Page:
The last time Earth had a normal temperature month in February 1985 compared to the 20th century. Lebron James was a crawling child, just over a month old. Barack Obama was 24. Billie Eilish would only be born in 16 years.
According to more than 25,000 weather stations that have been tested by the U.S. National Oceanic and Atmospheric Administration (NOAA), Earth has had a normal temperature of the 20th century for 420 consecutive months.
On Thursday, the agency released data showing that December 2019 was the second warmest December in 140 years of modern records and that the last six December were the warmest six December in recorded history.
The long-term trend is clear beyond the cultural milestone of 420 consecutive months with above-average temperatures:
A routine argument by climate science denialists – though deliberately ignorant and increasingly pathetic – is that cold or low records were broken in 2019 as well. Of course winter is still coming and the daily weather will always fluctuate. A critical point, however, is the additional warming of the background. High temperature records are faster than low temperature records. It’s not even close.
From mid-December 364 All-time high temperatures were set in 2019 compared to just 70 All-time lows.
“As the climate changes to a warmer climate, we expect more extreme temperatures,” Ahira Sánchez-Lugo, a climatologist with the National Oceanic and Atmospheric Administration, told Mashable in December. “We see that and the data show it.”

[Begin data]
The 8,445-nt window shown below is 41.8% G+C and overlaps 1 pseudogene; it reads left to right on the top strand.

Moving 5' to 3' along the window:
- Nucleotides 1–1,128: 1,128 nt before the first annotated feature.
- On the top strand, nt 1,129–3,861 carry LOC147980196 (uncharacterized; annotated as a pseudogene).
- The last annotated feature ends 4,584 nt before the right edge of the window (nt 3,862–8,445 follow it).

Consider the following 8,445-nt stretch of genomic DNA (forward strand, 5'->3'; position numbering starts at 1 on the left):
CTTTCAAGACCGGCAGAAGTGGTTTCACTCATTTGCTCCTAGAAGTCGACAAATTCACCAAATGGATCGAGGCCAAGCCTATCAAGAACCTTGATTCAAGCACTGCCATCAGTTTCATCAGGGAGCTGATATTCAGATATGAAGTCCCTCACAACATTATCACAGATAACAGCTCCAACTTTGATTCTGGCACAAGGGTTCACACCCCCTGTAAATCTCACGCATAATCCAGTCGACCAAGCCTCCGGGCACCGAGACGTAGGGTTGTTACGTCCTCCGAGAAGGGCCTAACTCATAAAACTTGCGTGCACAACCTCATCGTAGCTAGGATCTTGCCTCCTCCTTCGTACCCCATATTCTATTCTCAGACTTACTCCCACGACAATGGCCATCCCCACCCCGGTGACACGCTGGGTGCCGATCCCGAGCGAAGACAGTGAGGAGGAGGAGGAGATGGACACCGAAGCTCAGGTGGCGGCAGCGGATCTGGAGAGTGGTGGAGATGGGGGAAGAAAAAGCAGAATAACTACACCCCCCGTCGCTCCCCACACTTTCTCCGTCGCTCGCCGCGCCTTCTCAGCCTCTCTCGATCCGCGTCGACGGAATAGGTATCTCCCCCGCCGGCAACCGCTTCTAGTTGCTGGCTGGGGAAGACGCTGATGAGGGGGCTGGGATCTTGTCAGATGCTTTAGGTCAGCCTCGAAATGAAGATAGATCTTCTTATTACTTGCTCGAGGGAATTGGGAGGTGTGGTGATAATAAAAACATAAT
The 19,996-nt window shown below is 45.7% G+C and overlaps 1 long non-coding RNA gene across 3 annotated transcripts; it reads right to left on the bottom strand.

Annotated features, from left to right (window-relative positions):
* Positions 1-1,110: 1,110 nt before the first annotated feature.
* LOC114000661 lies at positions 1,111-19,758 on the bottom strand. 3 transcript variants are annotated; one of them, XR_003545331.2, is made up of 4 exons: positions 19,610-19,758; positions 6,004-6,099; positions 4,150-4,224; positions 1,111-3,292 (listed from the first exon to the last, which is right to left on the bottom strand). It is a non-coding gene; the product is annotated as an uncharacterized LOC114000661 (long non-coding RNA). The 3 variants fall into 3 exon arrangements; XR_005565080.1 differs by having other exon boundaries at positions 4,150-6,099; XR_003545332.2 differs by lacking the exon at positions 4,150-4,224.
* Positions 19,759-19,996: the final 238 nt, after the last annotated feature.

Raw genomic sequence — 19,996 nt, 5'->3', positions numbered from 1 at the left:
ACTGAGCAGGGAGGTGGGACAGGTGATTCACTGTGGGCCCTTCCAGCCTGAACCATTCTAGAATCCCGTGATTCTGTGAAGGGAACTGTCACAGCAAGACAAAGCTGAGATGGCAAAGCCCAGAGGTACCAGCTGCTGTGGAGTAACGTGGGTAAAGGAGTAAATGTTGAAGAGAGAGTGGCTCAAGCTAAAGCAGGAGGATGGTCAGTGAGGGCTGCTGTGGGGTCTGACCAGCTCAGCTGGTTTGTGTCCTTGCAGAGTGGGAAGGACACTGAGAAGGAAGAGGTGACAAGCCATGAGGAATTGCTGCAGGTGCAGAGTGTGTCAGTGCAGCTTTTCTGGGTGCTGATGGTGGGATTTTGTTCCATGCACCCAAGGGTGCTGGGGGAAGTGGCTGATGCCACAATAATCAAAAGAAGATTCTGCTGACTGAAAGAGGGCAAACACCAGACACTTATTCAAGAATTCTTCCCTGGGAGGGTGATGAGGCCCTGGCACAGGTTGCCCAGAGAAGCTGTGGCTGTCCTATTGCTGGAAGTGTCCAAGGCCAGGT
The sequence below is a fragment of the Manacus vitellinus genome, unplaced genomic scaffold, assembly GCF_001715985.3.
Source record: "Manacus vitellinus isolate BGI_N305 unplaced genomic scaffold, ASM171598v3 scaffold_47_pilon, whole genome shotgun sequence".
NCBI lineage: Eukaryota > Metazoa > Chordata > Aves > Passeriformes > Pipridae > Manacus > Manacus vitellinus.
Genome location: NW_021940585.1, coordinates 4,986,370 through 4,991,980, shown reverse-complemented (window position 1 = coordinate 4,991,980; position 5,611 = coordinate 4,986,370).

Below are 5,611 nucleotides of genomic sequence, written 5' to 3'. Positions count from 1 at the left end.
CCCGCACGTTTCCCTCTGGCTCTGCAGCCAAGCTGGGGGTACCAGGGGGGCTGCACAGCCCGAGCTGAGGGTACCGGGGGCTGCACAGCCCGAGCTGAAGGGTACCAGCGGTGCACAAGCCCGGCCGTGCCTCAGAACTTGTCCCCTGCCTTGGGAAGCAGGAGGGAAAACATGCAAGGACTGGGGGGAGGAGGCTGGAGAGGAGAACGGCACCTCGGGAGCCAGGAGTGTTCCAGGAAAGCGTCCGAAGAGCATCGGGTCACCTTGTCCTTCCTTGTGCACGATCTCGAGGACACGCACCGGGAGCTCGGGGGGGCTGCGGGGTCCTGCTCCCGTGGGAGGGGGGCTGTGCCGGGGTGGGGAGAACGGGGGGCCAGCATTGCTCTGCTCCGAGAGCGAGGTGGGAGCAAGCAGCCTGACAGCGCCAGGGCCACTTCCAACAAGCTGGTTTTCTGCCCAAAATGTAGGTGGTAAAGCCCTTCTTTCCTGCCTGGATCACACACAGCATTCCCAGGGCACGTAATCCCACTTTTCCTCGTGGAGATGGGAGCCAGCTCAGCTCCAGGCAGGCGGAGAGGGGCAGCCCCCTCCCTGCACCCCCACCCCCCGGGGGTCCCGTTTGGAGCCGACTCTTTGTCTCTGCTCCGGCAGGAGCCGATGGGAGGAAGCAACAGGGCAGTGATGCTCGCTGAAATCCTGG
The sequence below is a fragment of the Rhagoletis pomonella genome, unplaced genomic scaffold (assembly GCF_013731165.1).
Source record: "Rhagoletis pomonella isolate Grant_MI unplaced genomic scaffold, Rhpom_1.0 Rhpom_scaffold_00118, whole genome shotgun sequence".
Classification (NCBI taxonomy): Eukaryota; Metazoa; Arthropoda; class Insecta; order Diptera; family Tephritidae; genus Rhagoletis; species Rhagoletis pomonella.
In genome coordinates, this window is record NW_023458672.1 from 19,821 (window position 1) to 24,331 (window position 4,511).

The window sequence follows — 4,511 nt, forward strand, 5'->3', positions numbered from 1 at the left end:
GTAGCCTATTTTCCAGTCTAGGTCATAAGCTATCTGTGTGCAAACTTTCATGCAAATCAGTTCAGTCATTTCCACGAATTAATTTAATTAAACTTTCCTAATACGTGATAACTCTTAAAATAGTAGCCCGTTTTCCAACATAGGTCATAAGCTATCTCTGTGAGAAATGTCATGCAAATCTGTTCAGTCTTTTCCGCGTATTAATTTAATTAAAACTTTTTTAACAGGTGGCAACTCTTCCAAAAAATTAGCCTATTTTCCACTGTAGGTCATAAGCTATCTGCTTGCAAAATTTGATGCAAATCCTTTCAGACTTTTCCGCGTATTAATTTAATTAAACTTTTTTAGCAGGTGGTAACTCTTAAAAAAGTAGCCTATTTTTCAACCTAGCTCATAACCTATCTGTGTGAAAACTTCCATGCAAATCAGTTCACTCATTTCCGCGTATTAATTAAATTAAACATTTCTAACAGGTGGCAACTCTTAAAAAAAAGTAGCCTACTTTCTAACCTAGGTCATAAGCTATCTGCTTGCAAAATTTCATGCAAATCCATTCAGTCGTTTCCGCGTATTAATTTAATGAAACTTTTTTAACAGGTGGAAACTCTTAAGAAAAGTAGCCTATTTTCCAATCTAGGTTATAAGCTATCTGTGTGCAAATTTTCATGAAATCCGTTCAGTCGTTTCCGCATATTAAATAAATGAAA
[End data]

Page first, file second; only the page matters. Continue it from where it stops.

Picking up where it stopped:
Global temperature anomolies of the earth. Did you notice anything
Meanwhile, the earth’s atmospheric carbon dioxide emissions, a strong greenhouse gas, are exploding. The CO2 content was not as high in at least 800,000 years – but probably in millions of years. In addition, carbon levels are now increasing at rates that are unparalleled in both the geological and historical past.
These rapid and robust changes clearly heat the earth and continuously break the daily, monthly and annual records. “As we have shown in recent work, the record-breaking hot strips that we have seen in recent years simply cannot be explained without taking into account the profound effects that we have from burning fossil fuels and the resulting increase in fuel consumption have atmospheric greenhouse gases on the planet, “climate researcher Michael Mann, director of the Earth System Science Center at Penn State University, told Mashable after Earth’s hottest month ever in June 2019.
Earth will soon reach another 420 milestone, possibly in 2021. The global atmospheric carbon dioxide concentration in 2019 reached almost 415 ppm (parts per million).
But with steadily increasing CO2 emissions, 420 ppm is a safe bet.